Biographical pictures, and I’m generalising here, tend to follow a fairly standard archaeological foundation: take a specific identity, in this case Steve Jobs, and recreate several of the more important (read: public) moments in that person’s life, followed by some tragic or compelling background subplot, throw some classy actors at it, and see if it works. Steve Jobs the film doesn’t quite work like that; if anything, it’s the very essence of what made Jobs tick, in that he wasn’t just like everyone else, or, for that matter, what people expected him to be like. Rather, Boyle, together with the verbal mastery of Aaron Sorkin’s brilliantly constructed screenplay, have crafted a film that doesn’t focus on the “big” moments in Jobs’ life, but the smaller, more personal moments around the big ones.
Given it’s a Sorkin script, the film is incredibly verbose; a stream-of-conciousness remark on Jobs’ detestable behaviour towards people who should be his friends, as well as the drive of a man trying to “change the world”, it’s an incredibly insightful portrayal of a man regarded as something of a genius in the world of personal communication. Indeed, Jobs’ influence on the world cannot be overstated, but I think the film’s attempt to contrast public opinion with personal reality doesn’t quite work so well. Sure, Jobs could be a bit of an ass, and no doubt treated people like cattle rather than human beings, but he relied on them: a key moment between Fassbender’s Jobs and Rogen’s Wozniak is pointed indeed, with the latter asking exactly what the former did other than corral the right people who put together his amazing toys? What did Steve bring to the table? The response is wonderful.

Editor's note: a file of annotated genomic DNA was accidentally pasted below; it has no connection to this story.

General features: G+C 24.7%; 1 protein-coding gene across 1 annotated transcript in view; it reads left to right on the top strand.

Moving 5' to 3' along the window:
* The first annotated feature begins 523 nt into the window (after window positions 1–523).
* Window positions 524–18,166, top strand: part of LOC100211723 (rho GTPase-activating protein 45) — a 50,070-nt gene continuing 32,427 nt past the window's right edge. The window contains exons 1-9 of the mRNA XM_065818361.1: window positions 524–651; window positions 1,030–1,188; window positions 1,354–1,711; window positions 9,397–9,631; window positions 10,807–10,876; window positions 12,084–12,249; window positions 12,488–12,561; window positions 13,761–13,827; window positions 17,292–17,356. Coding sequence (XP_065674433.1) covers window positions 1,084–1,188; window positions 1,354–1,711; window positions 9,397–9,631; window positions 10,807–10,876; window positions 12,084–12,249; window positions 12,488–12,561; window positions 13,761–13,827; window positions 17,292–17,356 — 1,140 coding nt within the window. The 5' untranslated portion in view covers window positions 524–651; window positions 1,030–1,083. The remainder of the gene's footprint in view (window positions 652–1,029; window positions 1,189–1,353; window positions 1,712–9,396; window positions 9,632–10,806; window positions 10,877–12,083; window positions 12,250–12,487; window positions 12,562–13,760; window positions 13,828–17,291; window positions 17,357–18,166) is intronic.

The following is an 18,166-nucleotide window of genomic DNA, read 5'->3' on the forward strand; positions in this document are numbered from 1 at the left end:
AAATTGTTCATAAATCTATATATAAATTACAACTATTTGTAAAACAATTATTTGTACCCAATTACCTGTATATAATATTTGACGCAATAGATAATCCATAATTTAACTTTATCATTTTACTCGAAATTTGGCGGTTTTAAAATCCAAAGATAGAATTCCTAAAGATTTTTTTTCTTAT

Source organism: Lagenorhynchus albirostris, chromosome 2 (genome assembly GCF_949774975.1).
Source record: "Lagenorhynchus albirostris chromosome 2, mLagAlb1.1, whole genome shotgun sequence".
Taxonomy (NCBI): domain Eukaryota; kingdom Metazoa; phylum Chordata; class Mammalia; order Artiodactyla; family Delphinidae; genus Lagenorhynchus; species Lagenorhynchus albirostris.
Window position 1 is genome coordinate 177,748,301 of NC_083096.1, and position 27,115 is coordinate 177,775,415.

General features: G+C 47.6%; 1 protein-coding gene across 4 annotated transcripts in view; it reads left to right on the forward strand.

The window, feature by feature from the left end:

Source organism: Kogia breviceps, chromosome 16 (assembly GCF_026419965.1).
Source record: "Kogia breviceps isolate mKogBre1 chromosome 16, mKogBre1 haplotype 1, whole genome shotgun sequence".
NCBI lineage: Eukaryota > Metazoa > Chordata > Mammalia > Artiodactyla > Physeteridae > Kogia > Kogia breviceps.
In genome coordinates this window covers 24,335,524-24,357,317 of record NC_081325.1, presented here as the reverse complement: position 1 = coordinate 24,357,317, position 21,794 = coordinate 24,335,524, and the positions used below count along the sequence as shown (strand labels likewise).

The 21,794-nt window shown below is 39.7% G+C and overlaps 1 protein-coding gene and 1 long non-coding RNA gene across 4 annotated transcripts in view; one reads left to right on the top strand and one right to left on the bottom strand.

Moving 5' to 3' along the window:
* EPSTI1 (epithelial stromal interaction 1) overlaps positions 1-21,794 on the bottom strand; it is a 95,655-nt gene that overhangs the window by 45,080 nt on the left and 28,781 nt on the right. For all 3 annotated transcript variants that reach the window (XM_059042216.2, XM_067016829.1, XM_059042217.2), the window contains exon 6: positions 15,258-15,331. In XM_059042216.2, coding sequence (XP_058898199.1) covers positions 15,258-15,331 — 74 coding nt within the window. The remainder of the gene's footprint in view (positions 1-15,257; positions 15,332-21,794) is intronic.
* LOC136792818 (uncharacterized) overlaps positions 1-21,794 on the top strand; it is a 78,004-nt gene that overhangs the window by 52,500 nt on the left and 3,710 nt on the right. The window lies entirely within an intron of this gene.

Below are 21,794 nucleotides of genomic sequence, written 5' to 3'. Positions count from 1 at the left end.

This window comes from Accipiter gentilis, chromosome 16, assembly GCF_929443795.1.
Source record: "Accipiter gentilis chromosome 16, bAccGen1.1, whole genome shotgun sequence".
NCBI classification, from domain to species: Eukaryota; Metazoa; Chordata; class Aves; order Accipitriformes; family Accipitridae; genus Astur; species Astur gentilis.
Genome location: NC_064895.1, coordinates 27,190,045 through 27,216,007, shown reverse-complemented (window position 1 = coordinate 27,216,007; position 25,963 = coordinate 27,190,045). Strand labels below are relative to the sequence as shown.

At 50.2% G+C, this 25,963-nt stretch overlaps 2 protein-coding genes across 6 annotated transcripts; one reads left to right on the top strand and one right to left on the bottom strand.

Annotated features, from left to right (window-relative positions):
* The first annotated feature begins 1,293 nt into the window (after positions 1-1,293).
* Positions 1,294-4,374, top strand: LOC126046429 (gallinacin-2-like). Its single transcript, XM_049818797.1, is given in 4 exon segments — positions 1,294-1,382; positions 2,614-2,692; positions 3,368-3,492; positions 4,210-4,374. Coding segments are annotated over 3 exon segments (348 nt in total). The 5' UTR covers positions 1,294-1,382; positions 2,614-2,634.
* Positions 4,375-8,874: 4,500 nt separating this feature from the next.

Fassbender is magnificent as Jobs. Setting aside their physical differences for a moment, an actor of Fassbender’s calibre astonishes with a nuanced, frustrated, towering portrayal of one of the 21st Century’s most influential men. It cannot be an easy task, bringing to life a man only recently passed, and to whom so many have some level of emotional attachment, but Fassbender’s sense of drive and comittment to the role is unwavering, and the film is stronger for it. He’s abetted by the wonderful Kate Winslet, who absolutely vanishes into the role of Joanna, one of cinemas most thankless characters considering the way she’s treated by Jobs throughout. Winslet provides Fassbender’s Jobs with a moral compass, a matriarchal subservience to which Jobs rails and respects, even if in unequal turns.
The film’s core focus is, when you get past the computer-speak and belligerent Jobs’ hammering people around him, is his relationship with Lisa, the girl he initially claimed wasn’t his daughter (even though paternity tests said she was), and Lisa’s mother, portrayed by a heartbreakingly good Katherine Waterston. It’s apparent that both Jobs and Chrisann despise each other (although exactly why isn’t the point of the film), but exist in an argumentative relationship of sorts purely out of affection for their daughter. Frankly, I found Waterston’s few scenes with Fassbender to be the highlights of the film, a breaking down of Jobs’ inhumane behaviour towards them both that explores the man’s failures as a parent in a manner that’s both profoundly moving, and consistently aggravating.